at Any and All Cost

If gold was my life after the intervention of the crown’d cup, my son was my life before. He still was very much a part of me, but in a different way. He became just another person to please, another soul to satiate with my gifts.

I sought only to make him happy, just as I was happy. His every need was met; his fancies were furnished in fantastical ways. No luxury was lost, no joy was beyond his grasp.

But he didn’t seem to revel in the rapture I reaped. Contentment seemed to escape him, fueling my fatherly instincts to please and provide. My cup brought me gold, and the gold brought me wealth, brought me status, brought me love. Why couldn’t my son share in this? Why couldn’t his infantile mind grasp that simple concept?

So I conceived to allow him to discover those pleasures the same way I did: through the cup.

I left it with him one day, left it so he could see the wonders that it created, the ease in which it brought bliss. It was almost assured. His child’s mind would be unable to fathom the cup, and he’d be reduced to awe. It would bring him all that it brought me.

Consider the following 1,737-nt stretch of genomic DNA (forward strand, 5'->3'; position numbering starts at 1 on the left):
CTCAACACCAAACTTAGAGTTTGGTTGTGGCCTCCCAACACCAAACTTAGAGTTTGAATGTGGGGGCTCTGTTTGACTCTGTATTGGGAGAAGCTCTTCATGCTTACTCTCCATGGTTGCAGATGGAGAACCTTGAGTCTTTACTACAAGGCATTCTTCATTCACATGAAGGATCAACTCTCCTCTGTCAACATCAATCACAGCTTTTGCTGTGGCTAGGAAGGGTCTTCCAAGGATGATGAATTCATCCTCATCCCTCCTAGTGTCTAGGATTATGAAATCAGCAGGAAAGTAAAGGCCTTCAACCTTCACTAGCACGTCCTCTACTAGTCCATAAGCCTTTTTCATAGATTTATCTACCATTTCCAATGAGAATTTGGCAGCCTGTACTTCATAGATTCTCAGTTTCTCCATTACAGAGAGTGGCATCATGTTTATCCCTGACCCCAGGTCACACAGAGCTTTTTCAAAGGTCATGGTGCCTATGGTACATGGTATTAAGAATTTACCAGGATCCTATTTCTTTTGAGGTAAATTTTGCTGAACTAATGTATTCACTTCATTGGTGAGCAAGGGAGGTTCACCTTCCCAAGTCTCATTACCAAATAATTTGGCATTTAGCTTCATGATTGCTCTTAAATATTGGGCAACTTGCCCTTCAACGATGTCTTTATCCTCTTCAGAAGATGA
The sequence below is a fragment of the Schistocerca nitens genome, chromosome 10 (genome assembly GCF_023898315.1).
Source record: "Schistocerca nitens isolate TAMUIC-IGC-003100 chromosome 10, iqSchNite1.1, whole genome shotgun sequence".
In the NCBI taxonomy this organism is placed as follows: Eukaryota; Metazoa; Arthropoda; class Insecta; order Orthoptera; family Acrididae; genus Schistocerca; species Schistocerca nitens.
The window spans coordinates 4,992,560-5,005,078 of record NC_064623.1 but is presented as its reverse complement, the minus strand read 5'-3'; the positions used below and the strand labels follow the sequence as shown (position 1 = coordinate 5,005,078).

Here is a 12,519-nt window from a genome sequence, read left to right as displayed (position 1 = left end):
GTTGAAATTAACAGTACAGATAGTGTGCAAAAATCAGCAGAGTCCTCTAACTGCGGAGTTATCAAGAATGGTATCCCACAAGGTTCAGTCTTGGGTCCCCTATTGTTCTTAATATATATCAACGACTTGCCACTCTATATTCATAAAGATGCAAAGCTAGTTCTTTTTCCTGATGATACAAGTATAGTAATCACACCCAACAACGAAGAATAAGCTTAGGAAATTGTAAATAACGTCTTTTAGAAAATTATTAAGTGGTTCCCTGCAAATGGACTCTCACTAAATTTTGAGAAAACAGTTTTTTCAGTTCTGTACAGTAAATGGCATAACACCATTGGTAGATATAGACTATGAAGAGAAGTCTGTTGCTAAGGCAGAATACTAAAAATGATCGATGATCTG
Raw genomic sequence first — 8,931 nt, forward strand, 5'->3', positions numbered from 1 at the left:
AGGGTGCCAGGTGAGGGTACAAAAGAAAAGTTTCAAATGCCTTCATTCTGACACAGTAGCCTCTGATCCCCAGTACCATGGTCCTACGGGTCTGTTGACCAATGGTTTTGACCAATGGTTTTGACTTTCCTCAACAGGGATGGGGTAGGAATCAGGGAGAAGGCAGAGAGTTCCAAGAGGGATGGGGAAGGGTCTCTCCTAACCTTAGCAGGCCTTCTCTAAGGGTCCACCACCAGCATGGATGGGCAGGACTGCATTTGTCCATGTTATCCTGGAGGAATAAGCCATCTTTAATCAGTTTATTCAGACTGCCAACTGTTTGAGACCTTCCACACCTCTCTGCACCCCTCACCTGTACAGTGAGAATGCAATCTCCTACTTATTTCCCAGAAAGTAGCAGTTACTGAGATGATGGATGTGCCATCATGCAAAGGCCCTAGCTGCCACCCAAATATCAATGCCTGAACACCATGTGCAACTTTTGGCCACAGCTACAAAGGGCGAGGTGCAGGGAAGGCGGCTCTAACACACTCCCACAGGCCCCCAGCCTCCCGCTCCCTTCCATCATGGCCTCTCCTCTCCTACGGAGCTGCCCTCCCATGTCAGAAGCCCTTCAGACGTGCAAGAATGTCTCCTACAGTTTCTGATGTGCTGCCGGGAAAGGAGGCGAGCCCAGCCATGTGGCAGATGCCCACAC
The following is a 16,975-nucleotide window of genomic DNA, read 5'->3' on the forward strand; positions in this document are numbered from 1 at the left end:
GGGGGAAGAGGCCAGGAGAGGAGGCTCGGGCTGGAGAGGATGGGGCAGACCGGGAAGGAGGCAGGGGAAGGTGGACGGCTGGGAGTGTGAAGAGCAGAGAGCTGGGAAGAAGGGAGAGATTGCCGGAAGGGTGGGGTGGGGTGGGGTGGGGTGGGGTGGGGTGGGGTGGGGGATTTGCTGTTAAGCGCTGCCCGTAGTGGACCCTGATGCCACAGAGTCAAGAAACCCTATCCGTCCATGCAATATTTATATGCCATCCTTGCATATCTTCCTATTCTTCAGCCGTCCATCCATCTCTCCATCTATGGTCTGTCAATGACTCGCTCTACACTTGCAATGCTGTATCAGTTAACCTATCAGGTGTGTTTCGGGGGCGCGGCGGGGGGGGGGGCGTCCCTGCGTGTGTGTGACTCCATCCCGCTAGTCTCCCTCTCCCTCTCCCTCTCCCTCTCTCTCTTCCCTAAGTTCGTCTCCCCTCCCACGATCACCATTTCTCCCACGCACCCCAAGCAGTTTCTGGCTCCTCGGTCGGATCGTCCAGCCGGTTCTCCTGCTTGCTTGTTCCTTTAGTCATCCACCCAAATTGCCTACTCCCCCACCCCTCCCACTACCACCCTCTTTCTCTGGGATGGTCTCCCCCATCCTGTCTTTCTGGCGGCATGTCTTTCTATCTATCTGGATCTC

However, it did just the opposite.

Where my eyes were opened to the world, his were closed.

Where my aspirations were sprung, his were staunched.

Where my life found a beginning, his life found an end.

I found him in a golden puddle, a shining halo about his small head. The radiant liquid dribbled down his cheek, some still caught in his pursed lips.

My tears fell, small splashes of crystal in the golden carnage. I blamed myself, blamed my stupidity. He was a child; he didn’t possess the reason to not trust the cup, to not lift it to his lips like so many others.

My wife left me soon after she found out, claiming our son as the only thread holding us together. It was a double blow to my heart, the loss of two loves.

But I still had the cup.

I sat on a step, stared into it with wet eyes. I didn’t take in the delicate designs, didn’t rub a finger across the cusp. I merely stared, eyes downcast into its empty depths.

It echoed my heart.

The emptiness, the perverse desire to replace everything placed in it with gold. My wife gave her vows, I gave her gold. My son gave me unbiased love, I gave him gold.

I gave the cup my tears, for there was no-one else who would take them. But are tears still tears when they've been turned to gold?

I threw it against the wall, against the floor. It did not shatter; never did it break. It merely chipped, sharp specks flaking from the rim, redefined ridges suggesting a crown.

The End

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